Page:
A Saga of Spurious Spines — announcing an EMS Basics–authored systematic review on the topic of spinal injury and care, published in Academic Emergency Medicine (October 2015)
An extensive tutorial on the pathophysiology, recognition, and treatment of shock, with an emphasis on hemorrhagic shock secondary to penetrating trauma.
In-depth information on the intelligent use of the pulse oximeter.
Respiration and Hemoglobin — the basics of pulmonary and cellular oxygen transport, oxyhemoglobin binding and delivery, and understanding the oxyhemoglobin dissociation curve
Pulse Oximetry: Basics — how the oximeter works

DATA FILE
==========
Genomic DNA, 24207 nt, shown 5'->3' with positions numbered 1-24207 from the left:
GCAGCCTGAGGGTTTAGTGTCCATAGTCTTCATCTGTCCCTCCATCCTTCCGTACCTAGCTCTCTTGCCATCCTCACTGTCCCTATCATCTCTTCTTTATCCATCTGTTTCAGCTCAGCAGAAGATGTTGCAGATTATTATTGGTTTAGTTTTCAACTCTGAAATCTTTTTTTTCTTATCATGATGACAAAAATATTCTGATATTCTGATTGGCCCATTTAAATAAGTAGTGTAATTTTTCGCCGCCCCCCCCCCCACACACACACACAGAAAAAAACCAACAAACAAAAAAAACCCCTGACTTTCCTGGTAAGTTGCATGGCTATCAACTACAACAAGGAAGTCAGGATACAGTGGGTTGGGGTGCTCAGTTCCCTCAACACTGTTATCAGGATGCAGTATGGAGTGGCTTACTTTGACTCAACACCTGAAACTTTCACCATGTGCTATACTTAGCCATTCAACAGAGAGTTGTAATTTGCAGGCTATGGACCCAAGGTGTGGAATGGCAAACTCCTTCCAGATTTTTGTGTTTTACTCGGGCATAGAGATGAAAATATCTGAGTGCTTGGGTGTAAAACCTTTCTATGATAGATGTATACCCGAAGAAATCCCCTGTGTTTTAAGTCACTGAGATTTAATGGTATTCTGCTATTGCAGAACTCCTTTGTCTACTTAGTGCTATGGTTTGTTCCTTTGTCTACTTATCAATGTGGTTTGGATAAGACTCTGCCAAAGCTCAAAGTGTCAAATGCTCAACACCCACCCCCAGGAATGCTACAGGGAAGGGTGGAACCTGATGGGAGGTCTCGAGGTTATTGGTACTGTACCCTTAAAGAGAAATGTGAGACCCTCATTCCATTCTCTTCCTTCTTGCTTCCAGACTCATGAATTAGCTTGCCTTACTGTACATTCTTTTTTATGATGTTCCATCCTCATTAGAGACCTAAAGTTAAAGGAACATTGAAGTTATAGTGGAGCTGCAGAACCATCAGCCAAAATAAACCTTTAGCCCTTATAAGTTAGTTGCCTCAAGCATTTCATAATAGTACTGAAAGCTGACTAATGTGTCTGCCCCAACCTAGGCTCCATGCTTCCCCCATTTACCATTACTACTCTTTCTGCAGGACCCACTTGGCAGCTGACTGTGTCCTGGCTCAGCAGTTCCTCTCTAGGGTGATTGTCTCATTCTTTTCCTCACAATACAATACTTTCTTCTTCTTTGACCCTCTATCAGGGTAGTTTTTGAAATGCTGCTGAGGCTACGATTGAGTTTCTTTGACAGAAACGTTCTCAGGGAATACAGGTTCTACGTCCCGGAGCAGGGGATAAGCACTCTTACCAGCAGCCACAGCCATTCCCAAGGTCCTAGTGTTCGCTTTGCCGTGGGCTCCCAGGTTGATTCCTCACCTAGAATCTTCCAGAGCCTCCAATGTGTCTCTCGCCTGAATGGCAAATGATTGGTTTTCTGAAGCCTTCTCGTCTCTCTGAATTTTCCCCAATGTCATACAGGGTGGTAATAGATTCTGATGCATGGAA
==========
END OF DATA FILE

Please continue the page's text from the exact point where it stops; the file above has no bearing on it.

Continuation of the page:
Pulse Oximetry: Application — using it in the field and interpreting the results
In-depth information on the intelligent use of the glucometer.
Glucometry: Introduction — background information on glucose metabolism, the basic pathophysiology of diabetes, and how hypoglycemia and hyperglycemia occur
Glucometry: How to Do it — basic use of the glucometer, accuracy, capillary vs. venous blood sources, calibration, and more
Glucometry: Clinical Interpretation — correlating glucometry results with clinical findings and recognizing sources of error
Mastering BLS Ventilation
Mastering BLS Ventilation: Introduction — challenges and goals of BLS ventilation and airway management
Mastering BLS Ventilation: Hardware — OPAs, NPAs, non-rebreathers, and apneic oxygenation using nasal cannulae
Mastering BLS Ventilation: Core Techniques — one- and two-hand BVM techniques, the sniffing position, and ramping